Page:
FCA Cert. Monitor: Petitions Concerning Materiality After Escobar and the Original Source Exception Before the Court
After some dereliction of our FCA cert. monitoring duties, FCA Cert.
Monitor is back. There currently are 10 FCA cases on the Supreme Court’s
docket, raising materiality after Escobar,
the first-to-file and public disclosure bars, and the Rule 9(b) pleading
standard, among other issues.
First, the old business: Of the eight
FCA cert. petitions we identified in our last Cert. Monitor post in September,
seven were denied, and the eighth, a petition in U.S. ex rel. Badr v. Triple Canopy,
was dismissed after the parties settled. A ninth petition, in Bi-State Development Agency of the
Missouri-Illinois Metropolitan District v. U.S. ex rel. Fields, No. 17-657,
raising the question of whether interstate compact entities are immune
from FCA liability under the Eleventh Amendment, was filed and denied since
our last post.
Fast-forwarding to the present, the FCA docket has heated up. In the
order the Court will likely consider them, the cases are:
- U.S. ex rel. Carter v. Kellogg Brown &
Root Services, No. 17-1060:
The petition raises the following questions: (1) Whether an action filed in
violation of the first-to-file
bar can be “automatically revived by the dismissal of the earlier-filed
actions,” an issue we have written
about previously; (2) whether it was appropriate to deny the relator leave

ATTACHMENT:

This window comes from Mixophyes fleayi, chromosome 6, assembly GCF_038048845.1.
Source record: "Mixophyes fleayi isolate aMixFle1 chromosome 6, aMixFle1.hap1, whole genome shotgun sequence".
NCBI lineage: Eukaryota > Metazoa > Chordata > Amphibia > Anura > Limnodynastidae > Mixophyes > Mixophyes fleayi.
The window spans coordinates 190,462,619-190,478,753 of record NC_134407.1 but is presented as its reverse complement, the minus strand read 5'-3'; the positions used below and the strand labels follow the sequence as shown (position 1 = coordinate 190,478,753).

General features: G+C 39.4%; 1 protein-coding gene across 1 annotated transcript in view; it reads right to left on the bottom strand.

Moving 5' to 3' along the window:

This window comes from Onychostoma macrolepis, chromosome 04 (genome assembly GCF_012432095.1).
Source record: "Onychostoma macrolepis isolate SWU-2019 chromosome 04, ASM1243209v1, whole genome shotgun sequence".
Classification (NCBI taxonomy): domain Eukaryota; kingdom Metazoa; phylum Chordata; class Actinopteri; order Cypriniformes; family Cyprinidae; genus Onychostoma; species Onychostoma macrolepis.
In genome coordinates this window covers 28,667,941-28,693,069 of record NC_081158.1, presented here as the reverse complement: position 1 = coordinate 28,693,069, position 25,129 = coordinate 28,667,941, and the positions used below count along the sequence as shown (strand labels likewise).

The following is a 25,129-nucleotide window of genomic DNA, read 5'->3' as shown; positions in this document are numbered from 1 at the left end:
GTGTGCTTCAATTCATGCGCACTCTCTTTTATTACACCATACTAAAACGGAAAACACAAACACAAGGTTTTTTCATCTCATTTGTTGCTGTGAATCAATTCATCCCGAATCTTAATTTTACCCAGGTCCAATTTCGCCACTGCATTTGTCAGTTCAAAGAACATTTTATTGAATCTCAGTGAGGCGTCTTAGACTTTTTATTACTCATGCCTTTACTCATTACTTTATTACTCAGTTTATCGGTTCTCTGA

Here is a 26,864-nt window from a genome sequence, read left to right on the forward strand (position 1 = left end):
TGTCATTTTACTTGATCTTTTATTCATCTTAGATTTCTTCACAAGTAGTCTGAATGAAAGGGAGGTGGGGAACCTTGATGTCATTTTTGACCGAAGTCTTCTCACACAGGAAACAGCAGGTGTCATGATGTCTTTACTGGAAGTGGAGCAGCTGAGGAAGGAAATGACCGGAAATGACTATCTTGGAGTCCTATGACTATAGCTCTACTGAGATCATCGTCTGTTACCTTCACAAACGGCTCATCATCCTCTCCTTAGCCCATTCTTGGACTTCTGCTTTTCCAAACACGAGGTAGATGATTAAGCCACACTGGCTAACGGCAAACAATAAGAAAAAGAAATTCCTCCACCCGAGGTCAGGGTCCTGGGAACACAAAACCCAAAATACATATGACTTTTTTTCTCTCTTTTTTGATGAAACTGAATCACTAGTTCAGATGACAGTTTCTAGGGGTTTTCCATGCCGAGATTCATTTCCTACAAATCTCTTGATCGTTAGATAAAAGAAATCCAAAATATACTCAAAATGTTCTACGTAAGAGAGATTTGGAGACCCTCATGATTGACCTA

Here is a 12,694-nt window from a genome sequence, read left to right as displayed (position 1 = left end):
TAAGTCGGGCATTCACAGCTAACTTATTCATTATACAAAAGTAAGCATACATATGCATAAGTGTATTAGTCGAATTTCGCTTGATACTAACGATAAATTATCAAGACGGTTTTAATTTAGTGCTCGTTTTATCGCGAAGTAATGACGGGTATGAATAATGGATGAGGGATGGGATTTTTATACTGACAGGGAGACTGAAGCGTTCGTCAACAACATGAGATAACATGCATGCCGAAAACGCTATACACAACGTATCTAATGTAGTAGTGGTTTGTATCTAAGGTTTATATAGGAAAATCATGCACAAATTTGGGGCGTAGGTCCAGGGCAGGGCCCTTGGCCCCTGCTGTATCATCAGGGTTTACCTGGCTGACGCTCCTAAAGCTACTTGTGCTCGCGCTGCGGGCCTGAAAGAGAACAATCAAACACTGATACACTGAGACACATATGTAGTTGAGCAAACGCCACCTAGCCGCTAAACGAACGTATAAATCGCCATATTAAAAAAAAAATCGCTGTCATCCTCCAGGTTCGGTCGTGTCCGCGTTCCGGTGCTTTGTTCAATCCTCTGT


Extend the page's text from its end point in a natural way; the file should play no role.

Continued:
to amend his complaint; and (3) whether the first-to-file bar is
jurisdictional. On March 5, the Court invited the Solicitor General to file a
brief stating the views of the United States.
- Bellevue v. Universal Health Services of
Hartgrove, No. 17-842:
The question presented is whether, to successfully invoke the original
source exception to the public
disclosure bar, a relator “must materially add to the publicly disclosed
allegations to such an extent to cause the allegations on which the claims are
based to no longer be substantially similar to the publicly disclosed
allegations.” The petition has been distributed for consideration at the March
- U.S. ex rel. Little v. Triumph Gear Systems,
The petitioners seem to ask whether the Tenth Circuit inappropriately made the
factual determination under a de novo standard of review that the petitioners
were intervenors in a qui tam action,
and thus were barred under the first-to-file bar, given the district court
never reached that factual issue. Petitioners
maintain that they were the sealed “John Doe” plaintiffs named in the original
complaint. The petition has been distributed for the March 16 conference.
- Gilead Sciences, Inc. v. U.S. ex rel. Campie,
The petition concerns whether a violation is material
where the “Government continued to approve and pay for products after learning
of alleged regulatory infractions.” We
have written about this case in three prior posts.
The petition was filed December 26, and the response was filed on March 5. It will likely be considered at the Court’s
April 13 conference.
- Medical Device Business Services v. U.S. ex